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Me and Seb Chaigneau

The following day I decided to run to the summit of the Brevant with a friend Rob Gabbie. It was a tough climb that took us a couple of hours, but despite the clouds which obscured the view across the valley, for me it was well worth it when I arrived at the summit and there, sitting on a rock, was Sebastian Chaigneau.

He too was happy to pose for a photo and talk about the UTMB. What I didn’t expect was his answer when I asked if he thought he might win:

I don’t care. I am here to run in the mountains and be humble and enjoy myself

Great advice that I am going to adopt for my race tomorrow.

On the way down from the Brevant, I bumped into Shona Stephenson, from the inov-8 team, running uphill. I stopped to say hello and whilst Shona didn’t remember me and made no attempt to hide it (!) despite meeting me only a few weeks ago, she seemed to be pleased to have been recognised. For her, the UTMB is an exciting race: it’s her first attempt at it and it falls on the day of her 35th birthday. She has spoken to the inov-8 people about the race and you can see what she thinks here.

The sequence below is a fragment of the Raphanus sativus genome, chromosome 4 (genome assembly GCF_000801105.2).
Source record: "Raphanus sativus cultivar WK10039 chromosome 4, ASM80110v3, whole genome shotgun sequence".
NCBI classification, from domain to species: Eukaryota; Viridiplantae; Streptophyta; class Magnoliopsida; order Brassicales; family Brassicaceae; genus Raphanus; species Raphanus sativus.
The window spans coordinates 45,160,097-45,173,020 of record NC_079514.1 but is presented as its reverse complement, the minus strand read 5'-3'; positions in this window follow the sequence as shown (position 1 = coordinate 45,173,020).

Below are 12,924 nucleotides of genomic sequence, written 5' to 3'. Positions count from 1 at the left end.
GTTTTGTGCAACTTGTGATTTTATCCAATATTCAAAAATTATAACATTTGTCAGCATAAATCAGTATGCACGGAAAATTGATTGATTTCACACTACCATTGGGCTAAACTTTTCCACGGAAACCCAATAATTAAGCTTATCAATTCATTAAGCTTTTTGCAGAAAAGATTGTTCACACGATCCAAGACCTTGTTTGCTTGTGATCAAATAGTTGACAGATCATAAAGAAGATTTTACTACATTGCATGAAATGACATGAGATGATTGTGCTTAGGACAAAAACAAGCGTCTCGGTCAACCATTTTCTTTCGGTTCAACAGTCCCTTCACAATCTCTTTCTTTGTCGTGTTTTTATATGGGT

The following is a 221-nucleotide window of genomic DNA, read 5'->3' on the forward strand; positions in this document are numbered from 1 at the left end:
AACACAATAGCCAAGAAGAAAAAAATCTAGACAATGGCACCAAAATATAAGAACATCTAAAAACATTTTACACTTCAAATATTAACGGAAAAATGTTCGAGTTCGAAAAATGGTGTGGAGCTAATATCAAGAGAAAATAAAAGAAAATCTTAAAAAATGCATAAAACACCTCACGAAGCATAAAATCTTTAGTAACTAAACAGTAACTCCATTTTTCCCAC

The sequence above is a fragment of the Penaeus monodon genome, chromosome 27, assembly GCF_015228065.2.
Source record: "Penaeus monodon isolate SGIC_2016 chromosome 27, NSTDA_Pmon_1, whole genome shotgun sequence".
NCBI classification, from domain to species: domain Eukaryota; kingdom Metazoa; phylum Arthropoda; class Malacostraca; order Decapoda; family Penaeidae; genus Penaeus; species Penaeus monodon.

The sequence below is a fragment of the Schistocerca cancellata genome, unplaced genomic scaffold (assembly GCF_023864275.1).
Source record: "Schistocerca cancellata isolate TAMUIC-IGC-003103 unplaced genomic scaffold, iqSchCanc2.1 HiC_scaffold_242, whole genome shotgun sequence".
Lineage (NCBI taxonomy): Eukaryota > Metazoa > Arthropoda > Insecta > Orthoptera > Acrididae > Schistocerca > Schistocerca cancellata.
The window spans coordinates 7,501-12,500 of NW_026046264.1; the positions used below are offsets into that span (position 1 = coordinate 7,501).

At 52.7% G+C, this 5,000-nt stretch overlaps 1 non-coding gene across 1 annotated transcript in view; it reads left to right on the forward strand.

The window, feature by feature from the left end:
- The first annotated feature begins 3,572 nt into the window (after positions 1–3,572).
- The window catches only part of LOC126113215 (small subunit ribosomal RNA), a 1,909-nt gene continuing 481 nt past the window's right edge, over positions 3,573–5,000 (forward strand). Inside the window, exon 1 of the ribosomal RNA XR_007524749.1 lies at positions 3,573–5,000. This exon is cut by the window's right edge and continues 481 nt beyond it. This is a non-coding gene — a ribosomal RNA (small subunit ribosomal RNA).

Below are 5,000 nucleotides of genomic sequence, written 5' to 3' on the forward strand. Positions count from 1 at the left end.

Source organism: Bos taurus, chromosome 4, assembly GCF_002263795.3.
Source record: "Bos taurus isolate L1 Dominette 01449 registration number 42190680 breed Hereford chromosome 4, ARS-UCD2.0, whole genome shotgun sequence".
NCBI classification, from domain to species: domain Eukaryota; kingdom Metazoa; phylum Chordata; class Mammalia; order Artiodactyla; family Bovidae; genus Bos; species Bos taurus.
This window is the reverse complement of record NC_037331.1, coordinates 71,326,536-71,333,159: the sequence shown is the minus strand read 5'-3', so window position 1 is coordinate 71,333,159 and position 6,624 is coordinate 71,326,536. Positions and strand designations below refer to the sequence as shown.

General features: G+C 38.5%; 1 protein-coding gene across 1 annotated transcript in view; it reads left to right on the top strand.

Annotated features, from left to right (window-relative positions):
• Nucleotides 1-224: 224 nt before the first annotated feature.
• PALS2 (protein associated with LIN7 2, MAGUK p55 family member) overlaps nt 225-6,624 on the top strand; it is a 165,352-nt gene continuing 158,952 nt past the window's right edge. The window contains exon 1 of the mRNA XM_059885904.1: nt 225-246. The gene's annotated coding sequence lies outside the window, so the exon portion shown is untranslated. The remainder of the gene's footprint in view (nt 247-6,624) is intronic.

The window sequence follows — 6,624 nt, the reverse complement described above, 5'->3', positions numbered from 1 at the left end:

After that, I had the running-celebrity equivalent of shooting fish in a barrel when Mrs. F. won an invitation to a breakfast at the Northface store in Chamonix and knowing what a running geek I am, offered her place to me. Within moments of arriving I was talking to Jez Bragg, who I have met before and Lizzy Hawker (who I have been corresponding with recently and it was great to finally meet her in person). We were talking about Lizzy’s injury woes and how Jez would approach the race after his epic New Zealand escapade, when we were interrupted by someone wanting to say hello (to Jez and Lizzy I hasten to add, not me!) – Timmy Olsen!

So there I was in a group of four talking to Jez Bragg, Lizzy Hawker and Timmy Olsen. Surreal!

Chamonix is ready – am I?